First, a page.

They also knew the meat was likely to be soft and very appealing to their customers since Nyamweru was zero-grazed all her life and she was a fairly young cow at about 5 years.
You see, butchers are real good businessmen who will make all attempts to get the lowest price for the best animal. In my experience, they use all manner of excuses to downgrade the carcass quality and justify very low price offers.
I mentally laughed one time when I heard a butcher tell a farmer, “You know mama, you have milked this cow for the whole year. That milking causes muscle loss in the animal which will only be evident once we hang the carcass on the scale.”
Another butcher also told a farmer in my presence that dairy cows look very good and large but they are very light.
VERY LOW WEIGHT
“They are just like cotton with a lot of volume and very little weight,” he had stated for effect.
All these claims by butchers have no basis. Farmers can counter the arguments by using scientifically proven methods to fairly accurately determine the weight of their animals before offering them for sale.
In Nyamweru’s case, the first interested buyer made an offer of Sh30,000 claiming the animal had very low weight because, according to him, it is a characteristic of zero-grazed dairy cattle.
A second butcher offered Sh40,000 shillings saying the cow was already sick and he could not know how widespread the cancer was. Jane quickly countered that by referring him to me for an expert explanation.
I confirmed to him the cancer was only in the affected tissue since it was in the early stages. In addition, I told him Patrick’s farm carried out fair business and if on slaughter the carcass was condemned, the farm would refund all his money.
I had assisted Jane to estimate the live weight of the animal at 447 kg and expected meat yield of 246kg. With those figures, the cow would sell for approximately Sh61,000 and still be profitable to the butcher.
This calculation had taken into account that the butcher would also sell the skin, the internal organs, the head and hooves and add a mark-up on the meat.
Scientifically, it is estimated that a cow once slaughtered produces meat on bone, called the dressed carcass weight, of 50 to 55 per cent of the live weight.
To allow for negotiation, Jane put an asking price of Sh65,000 on Nyamweru.
The butchers did their negotiation dance of phone calls and visits to view the animal for about four days. Eventually Jane settled for Sh55,000 because it was the closest she could get to the target price of Sh61,000. “Well, in business, you lose some you win some,” she told me as she confirmed she had settled on the sale price.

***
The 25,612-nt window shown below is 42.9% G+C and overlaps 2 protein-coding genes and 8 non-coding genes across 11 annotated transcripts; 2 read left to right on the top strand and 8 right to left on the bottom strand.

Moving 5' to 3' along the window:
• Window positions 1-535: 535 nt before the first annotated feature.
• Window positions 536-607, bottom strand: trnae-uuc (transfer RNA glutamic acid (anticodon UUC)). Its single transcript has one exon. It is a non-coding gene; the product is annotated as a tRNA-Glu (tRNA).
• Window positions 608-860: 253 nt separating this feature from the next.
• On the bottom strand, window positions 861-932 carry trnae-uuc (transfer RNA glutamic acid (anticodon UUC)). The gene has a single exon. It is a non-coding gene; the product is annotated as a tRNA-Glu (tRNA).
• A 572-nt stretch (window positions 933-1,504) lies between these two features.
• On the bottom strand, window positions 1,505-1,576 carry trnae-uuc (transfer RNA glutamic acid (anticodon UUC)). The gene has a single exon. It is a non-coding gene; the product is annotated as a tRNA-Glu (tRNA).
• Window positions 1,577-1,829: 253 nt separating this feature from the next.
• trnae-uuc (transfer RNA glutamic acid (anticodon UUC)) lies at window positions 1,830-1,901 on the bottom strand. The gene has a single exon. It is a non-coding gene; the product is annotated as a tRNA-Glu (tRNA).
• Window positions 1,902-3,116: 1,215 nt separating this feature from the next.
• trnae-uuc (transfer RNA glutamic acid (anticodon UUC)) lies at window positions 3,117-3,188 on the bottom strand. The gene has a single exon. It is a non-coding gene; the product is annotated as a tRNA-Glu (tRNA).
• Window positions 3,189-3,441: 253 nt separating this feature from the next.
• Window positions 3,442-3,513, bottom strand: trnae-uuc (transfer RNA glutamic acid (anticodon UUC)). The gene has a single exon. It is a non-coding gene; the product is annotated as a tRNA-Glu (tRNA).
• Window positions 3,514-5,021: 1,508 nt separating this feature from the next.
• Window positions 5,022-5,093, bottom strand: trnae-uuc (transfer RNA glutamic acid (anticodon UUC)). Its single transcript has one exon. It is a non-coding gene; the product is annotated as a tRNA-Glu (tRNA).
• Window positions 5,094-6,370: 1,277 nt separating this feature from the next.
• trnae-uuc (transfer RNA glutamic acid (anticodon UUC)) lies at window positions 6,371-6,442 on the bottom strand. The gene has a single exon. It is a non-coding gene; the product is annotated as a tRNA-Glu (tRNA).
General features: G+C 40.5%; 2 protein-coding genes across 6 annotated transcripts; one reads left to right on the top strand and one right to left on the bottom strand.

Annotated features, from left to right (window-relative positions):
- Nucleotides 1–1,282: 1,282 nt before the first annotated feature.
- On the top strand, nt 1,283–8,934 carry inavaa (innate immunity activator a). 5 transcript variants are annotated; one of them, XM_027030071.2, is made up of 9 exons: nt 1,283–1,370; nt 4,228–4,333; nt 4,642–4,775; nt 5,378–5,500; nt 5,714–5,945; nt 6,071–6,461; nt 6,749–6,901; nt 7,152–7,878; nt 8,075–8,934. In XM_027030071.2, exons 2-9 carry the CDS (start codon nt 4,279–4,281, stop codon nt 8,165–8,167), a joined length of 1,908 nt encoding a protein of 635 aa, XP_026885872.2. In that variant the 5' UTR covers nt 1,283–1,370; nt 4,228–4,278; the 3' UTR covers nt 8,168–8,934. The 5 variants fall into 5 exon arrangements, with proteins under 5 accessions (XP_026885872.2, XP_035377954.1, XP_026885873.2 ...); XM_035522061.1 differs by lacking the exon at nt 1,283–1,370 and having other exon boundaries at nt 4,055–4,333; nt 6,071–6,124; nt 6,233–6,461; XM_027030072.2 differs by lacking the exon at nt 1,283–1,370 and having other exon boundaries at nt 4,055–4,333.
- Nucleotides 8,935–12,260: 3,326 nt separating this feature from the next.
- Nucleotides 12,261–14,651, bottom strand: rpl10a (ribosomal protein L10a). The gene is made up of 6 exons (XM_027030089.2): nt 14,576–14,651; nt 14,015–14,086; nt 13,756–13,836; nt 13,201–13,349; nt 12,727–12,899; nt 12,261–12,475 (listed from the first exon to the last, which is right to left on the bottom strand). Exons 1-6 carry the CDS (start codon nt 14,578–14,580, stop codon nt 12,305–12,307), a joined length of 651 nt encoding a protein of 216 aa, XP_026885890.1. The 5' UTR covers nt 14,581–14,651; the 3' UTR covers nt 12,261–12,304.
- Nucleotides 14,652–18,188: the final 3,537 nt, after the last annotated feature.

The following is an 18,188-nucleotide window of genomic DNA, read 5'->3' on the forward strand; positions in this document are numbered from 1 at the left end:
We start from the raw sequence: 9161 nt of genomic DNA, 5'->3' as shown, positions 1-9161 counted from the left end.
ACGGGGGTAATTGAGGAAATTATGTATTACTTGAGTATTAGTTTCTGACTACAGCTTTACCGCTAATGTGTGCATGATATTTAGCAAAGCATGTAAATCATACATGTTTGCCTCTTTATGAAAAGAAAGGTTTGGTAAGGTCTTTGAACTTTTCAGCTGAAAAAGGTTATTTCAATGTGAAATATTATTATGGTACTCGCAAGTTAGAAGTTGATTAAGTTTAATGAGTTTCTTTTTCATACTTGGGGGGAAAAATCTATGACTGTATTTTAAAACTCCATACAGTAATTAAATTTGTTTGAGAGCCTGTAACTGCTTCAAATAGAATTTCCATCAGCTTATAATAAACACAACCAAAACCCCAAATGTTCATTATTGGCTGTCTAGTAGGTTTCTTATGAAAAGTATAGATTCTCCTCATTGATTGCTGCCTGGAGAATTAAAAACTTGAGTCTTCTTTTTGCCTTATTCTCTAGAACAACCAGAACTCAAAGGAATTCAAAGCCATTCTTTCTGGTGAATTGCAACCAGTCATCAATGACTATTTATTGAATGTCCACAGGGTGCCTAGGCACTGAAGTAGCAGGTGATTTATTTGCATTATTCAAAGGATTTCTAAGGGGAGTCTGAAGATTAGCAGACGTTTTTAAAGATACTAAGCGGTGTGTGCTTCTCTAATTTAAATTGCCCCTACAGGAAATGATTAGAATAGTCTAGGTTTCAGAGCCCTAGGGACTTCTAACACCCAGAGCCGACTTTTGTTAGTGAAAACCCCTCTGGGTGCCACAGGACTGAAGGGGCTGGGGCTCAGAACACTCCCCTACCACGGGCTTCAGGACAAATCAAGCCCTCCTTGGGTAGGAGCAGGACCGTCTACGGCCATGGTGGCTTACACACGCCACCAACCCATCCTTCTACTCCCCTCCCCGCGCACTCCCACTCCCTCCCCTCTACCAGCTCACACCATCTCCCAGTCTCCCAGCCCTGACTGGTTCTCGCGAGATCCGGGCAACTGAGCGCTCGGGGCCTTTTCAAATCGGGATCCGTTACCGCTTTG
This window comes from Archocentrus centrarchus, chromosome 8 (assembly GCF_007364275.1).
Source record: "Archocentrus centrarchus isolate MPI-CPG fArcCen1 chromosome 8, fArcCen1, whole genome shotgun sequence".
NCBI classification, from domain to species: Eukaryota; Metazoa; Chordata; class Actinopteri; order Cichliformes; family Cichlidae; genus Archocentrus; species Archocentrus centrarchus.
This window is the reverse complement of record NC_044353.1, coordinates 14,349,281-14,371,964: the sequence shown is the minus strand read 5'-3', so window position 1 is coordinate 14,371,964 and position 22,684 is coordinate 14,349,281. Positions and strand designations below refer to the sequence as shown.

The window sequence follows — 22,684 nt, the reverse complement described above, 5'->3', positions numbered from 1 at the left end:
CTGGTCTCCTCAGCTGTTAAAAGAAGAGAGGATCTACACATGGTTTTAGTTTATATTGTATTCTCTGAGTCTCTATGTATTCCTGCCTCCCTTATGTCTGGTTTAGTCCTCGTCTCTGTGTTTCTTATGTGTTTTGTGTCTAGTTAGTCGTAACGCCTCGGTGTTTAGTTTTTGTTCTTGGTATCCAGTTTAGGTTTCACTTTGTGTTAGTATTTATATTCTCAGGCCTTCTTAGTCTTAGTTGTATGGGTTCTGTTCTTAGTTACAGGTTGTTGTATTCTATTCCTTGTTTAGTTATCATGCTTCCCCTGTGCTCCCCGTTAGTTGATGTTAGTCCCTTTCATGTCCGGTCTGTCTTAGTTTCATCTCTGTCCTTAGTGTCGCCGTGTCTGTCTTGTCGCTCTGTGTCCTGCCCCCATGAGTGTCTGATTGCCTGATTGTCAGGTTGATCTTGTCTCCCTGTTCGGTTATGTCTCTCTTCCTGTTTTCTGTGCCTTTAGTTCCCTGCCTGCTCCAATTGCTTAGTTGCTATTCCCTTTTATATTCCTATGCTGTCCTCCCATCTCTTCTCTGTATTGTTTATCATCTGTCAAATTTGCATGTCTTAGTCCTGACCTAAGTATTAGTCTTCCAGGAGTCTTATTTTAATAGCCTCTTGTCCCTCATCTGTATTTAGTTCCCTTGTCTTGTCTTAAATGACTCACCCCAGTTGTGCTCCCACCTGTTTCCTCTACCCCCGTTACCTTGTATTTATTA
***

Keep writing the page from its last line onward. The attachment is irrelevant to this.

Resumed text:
So, how can farmers fairly accurately estimate the weight of animals for sale and negotiate good prices for their animals when selling for slaughter?
The answer lies in good estimation of the live weight of the animal. There is nothing like animals indicating a big volume and low weight; simply because a big volume requires strong muscles to support it. The strong muscles mean big weight.
DRESSED CARCASS WEIGHT
The most accurate way of determining the weight of an animal is the weighing scale from which the weight is just read off.
However, the equipment is expensive and suited for farms with large numbers of animals. Further, the scales are cumbersome to use because for cattle, they are fixed in one place and the animals have to be driven to the scale.
On the other hand, visual estimation is the most inaccurate weight estimation method. Research shows that even experienced farmers and livestock traders will underestimate the animals’ weight 80 per cent of the times.
This is the method preferred by butchers, obviously to their advantage. Unfortunately, many farmers will either trust butchers for their experience or believe them anyway because they need to sell the cow before it deteriorates and they lose everything.
In Nyamweru’s case, I used a weighing tape to estimate the weight. The tape has a fairly good accuracy in estimating the weight of cattle to within 10 per cent of the animal’s real live weight.
Although there are other techniques of weight estimation, I recommend the use of the weighing tape in cases where farmers do not have access to a weighing scale.
The marginal error in weight that may occur when using the tape is compensated for by the value of the skin and edible non meat components of the carcass since they are not factored in estimating the dressed carcass weight.